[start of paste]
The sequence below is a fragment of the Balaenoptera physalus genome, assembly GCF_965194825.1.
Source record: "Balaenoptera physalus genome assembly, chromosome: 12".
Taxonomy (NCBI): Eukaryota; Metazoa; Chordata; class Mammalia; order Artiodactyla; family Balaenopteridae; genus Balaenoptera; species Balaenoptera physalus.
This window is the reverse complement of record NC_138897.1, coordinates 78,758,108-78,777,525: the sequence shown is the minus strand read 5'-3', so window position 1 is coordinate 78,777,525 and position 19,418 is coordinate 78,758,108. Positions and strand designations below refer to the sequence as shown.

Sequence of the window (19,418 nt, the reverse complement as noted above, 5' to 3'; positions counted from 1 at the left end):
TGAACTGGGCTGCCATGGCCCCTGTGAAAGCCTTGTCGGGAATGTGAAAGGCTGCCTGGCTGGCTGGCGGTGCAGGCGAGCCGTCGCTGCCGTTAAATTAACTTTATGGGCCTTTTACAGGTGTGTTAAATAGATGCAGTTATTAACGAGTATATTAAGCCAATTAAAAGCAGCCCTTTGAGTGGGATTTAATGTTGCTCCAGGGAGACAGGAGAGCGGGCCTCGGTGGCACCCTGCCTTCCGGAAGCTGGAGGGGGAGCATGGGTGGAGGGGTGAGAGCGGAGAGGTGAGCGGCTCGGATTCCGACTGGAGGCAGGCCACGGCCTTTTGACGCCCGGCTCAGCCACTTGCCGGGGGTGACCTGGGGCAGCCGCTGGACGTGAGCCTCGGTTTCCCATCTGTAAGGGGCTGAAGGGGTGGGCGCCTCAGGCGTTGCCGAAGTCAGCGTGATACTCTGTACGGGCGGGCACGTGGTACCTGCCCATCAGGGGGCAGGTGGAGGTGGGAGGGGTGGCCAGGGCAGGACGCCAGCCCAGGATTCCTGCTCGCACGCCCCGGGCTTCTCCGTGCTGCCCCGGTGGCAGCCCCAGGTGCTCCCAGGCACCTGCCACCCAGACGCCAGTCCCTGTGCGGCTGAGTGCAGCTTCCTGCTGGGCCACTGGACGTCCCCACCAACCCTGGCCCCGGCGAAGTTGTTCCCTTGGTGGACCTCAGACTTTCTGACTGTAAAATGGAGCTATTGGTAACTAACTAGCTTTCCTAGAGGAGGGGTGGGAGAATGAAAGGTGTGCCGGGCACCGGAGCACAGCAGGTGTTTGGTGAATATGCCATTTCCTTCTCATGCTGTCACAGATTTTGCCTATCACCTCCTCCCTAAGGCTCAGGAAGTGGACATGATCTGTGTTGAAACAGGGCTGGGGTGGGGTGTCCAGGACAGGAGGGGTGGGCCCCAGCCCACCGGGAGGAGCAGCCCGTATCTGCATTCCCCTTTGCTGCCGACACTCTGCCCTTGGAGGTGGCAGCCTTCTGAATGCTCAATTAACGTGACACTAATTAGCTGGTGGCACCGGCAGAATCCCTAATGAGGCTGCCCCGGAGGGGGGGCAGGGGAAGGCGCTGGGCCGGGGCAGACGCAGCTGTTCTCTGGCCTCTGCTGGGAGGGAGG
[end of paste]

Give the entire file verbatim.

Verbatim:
The sequence below is a fragment of the Balaenoptera physalus genome, assembly GCF_965194825.1.
Source record: "Balaenoptera physalus genome assembly, chromosome: 12".
Taxonomy (NCBI): Eukaryota; Metazoa; Chordata; class Mammalia; order Artiodactyla; family Balaenopteridae; genus Balaenoptera; species Balaenoptera physalus.
This window is the reverse complement of record NC_138897.1, coordinates 78,758,108-78,777,525: the sequence shown is the minus strand read 5'-3', so window position 1 is coordinate 78,777,525 and position 19,418 is coordinate 78,758,108. Positions and strand designations below refer to the sequence as shown.

Sequence of the window (19,418 nt, the reverse complement as noted above, 5' to 3'; positions counted from 1 at the left end):
TGAACTGGGCTGCCATGGCCCCTGTGAAAGCCTTGTCGGGAATGTGAAAGGCTGCCTGGCTGGCTGGCGGTGCAGGCGAGCCGTCGCTGCCGTTAAATTAACTTTATGGGCCTTTTACAGGTGTGTTAAATAGATGCAGTTATTAACGAGTATATTAAGCCAATTAAAAGCAGCCCTTTGAGTGGGATTTAATGTTGCTCCAGGGAGACAGGAGAGCGGGCCTCGGTGGCACCCTGCCTTCCGGAAGCTGGAGGGGGAGCATGGGTGGAGGGGTGAGAGCGGAGAGGTGAGCGGCTCGGATTCCGACTGGAGGCAGGCCACGGCCTTTTGACGCCCGGCTCAGCCACTTGCCGGGGGTGACCTGGGGCAGCCGCTGGACGTGAGCCTCGGTTTCCCATCTGTAAGGGGCTGAAGGGGTGGGCGCCTCAGGCGTTGCCGAAGTCAGCGTGATACTCTGTACGGGCGGGCACGTGGTACCTGCCCATCAGGGGGCAGGTGGAGGTGGGAGGGGTGGCCAGGGCAGGACGCCAGCCCAGGATTCCTGCTCGCACGCCCCGGGCTTCTCCGTGCTGCCCCGGTGGCAGCCCCAGGTGCTCCCAGGCACCTGCCACCCAGACGCCAGTCCCTGTGCGGCTGAGTGCAGCTTCCTGCTGGGCCACTGGACGTCCCCACCAACCCTGGCCCCGGCGAAGTTGTTCCCTTGGTGGACCTCAGACTTTCTGACTGTAAAATGGAGCTATTGGTAACTAACTAGCTTTCCTAGAGGAGGGGTGGGAGAATGAAAGGTGTGCCGGGCACCGGAGCACAGCAGGTGTTTGGTGAATATGCCATTTCCTTCTCATGCTGTCACAGATTTTGCCTATCACCTCCTCCCTAAGGCTCAGGAAGTGGACATGATCTGTGTTGAAACAGGGCTGGGGTGGGGTGTCCAGGACAGGAGGGGTGGGCCCCAGCCCACCGGGAGGAGCAGCCCGTATCTGCATTCCCCTTTGCTGCCGACACTCTGCCCTTGGAGGTGGCAGCCTTCTGAATGCTCAATTAACGTGACACTAATTAGCTGGTGGCACCGGCAGAATCCCTAATGAGGCTGCCCCGGAGGGGGGGCAGGGGAAGGCGCTGGGCCGGGGCAGACGCAGCTGTTCTCTGGCCTCTGCTGGGAGGGAGG